Iowa wildflower Wednesday: Common blue wood aster (Heart-leaved aster)

Katie Byerly closes out this year’s series of wildflower posts with an aster that blooms in the autumn. You can find her on YouTube at Iowa Prairie Girl. -promoted by Laura Belin

I was walking a narrow, heavily canopied trail at the Lime Creek Nature Center in Mason City when I first noticed Common blue wood aster (Symphyotrichum cordifolium).

Wood asters prefer shady areas, and their size depends on the amount of light they receive. Along this sun-dappled trail the wood aster was adorably small. Wood asters typically reach heights between one and three feet; this one couldn’t have been more than 8 inches high. This little beauty offered a relief of almost hidden blue color to the black trail, lined with green foliage.

I have found that it is difficult to read wildflower field guides if you don’t know the flower terminology. Common blue wood aster is a great flower for terminology study. To begin with, another name for this species is the Heart-leaved aster. The lower leaves are cordate, meaning heart-shaped. The petiole or stalk is another good identifier for common blue wood. It is long and narrow. Typically, the petiole is half to almost as long as the leaf blade.

As the leaves progress up the stem, they become cordate-ovate to just ovate, meaning egg-shaped. Leaves also become smaller further up the stem. Finding an aster in a shady area with heart-shaped leaves is a good indicator that you might have a common blue wood aster.

Another neat botanical word to learn is panicle. A panicle is a loose branching cluster of flowers. In the wood aster, the cluster is longer than it is wide and broader at the bottom than it is at the top. It consists of small half-inch flowerheads that are lavender to light blue in color. Each flowerhead can have between seven and fifteen ray petals or florets.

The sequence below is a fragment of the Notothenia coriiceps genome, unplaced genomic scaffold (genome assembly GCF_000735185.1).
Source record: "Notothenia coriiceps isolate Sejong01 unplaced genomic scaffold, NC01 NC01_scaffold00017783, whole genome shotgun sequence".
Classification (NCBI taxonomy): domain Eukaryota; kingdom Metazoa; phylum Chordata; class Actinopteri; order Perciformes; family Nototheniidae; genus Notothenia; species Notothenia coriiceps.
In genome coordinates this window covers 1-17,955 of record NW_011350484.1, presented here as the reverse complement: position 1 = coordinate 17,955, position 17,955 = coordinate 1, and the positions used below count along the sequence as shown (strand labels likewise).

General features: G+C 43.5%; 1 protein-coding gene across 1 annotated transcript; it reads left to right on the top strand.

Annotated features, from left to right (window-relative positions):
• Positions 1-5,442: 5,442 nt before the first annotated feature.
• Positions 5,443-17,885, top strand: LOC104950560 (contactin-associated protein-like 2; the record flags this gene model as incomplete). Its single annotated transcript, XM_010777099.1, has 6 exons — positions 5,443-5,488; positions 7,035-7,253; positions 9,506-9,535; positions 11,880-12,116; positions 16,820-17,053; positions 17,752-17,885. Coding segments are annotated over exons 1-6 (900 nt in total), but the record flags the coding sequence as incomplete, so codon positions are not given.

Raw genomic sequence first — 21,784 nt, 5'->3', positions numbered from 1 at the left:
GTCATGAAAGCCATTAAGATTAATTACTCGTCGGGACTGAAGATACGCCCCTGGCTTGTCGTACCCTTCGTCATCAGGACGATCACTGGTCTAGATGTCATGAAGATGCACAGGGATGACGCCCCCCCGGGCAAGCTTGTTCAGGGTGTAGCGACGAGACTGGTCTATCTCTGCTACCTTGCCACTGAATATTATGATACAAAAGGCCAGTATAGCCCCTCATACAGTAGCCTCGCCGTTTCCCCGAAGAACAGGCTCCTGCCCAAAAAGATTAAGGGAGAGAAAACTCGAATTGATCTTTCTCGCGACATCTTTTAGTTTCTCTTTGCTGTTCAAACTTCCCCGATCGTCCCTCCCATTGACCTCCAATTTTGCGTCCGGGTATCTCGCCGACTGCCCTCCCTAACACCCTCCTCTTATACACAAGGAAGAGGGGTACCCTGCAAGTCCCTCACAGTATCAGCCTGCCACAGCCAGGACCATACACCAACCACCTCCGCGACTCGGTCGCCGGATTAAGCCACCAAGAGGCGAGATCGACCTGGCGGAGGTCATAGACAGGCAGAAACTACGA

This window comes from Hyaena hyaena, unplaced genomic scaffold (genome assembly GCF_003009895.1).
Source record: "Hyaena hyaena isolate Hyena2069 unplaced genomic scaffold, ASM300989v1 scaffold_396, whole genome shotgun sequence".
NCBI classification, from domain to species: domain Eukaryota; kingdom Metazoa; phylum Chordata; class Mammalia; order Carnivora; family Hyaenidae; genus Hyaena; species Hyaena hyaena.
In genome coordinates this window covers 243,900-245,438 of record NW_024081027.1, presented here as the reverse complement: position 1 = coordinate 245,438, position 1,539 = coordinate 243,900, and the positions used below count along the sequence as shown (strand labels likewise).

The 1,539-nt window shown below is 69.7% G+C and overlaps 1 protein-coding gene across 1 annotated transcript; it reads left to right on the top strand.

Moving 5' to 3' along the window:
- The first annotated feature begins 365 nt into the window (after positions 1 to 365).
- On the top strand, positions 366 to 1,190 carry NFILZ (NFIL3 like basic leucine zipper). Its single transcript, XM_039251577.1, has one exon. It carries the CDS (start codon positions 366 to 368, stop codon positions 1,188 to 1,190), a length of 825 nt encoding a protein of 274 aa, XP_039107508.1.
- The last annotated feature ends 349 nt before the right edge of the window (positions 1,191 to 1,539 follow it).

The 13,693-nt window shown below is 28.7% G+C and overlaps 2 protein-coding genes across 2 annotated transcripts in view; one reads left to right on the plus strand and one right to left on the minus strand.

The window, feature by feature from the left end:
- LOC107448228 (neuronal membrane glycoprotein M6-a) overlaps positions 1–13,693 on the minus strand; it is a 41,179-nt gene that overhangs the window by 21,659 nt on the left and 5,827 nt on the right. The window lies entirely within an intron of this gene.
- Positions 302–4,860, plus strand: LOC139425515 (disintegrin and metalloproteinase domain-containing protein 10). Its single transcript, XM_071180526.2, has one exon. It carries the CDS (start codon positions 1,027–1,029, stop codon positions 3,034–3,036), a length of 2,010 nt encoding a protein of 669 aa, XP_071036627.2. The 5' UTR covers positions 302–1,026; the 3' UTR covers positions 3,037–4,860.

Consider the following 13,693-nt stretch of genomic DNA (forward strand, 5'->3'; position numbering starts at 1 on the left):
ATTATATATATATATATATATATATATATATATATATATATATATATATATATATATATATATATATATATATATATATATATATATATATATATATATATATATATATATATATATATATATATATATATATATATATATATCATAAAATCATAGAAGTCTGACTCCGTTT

I do not feel qualified to write about the difference between ray and disk florets. But on that note, the center of the flower is made up of seven to fifteen tiny disk flowers or florets. When the flower first blooms, they are a creamy yellow color.

As the flower matures, they turn a pale purple to reddish purple color.

The last key term to learn is bract, referring to the leaves holding the flower together. Turn the flower over to find the bracts. You can see in the next picture that the wood aster bracts have a dark green, diamond-shaped patch near their tip. Remembering to look at the bract will help you a lot with flower identification.

In this picture, the florets have finished blooming and turned into achenes, defined as a simple dry fruit produced by a flowering plant. I would call them the seeds.

Common wood asters bloom for one to two months. You will start seeing them in August and with luck into October, depending on the weather and your location. Once you learn to identify wood asters, you will start seeing them during many of your fall walks. I have found them along trails in parks, on the edges of woods as well in the middle of the woods. Here’s Prairie Dog behind a patch.

Like all sturdy asters, wood asters may grow in unexpected places, like in town along old parking areas or vacant lots.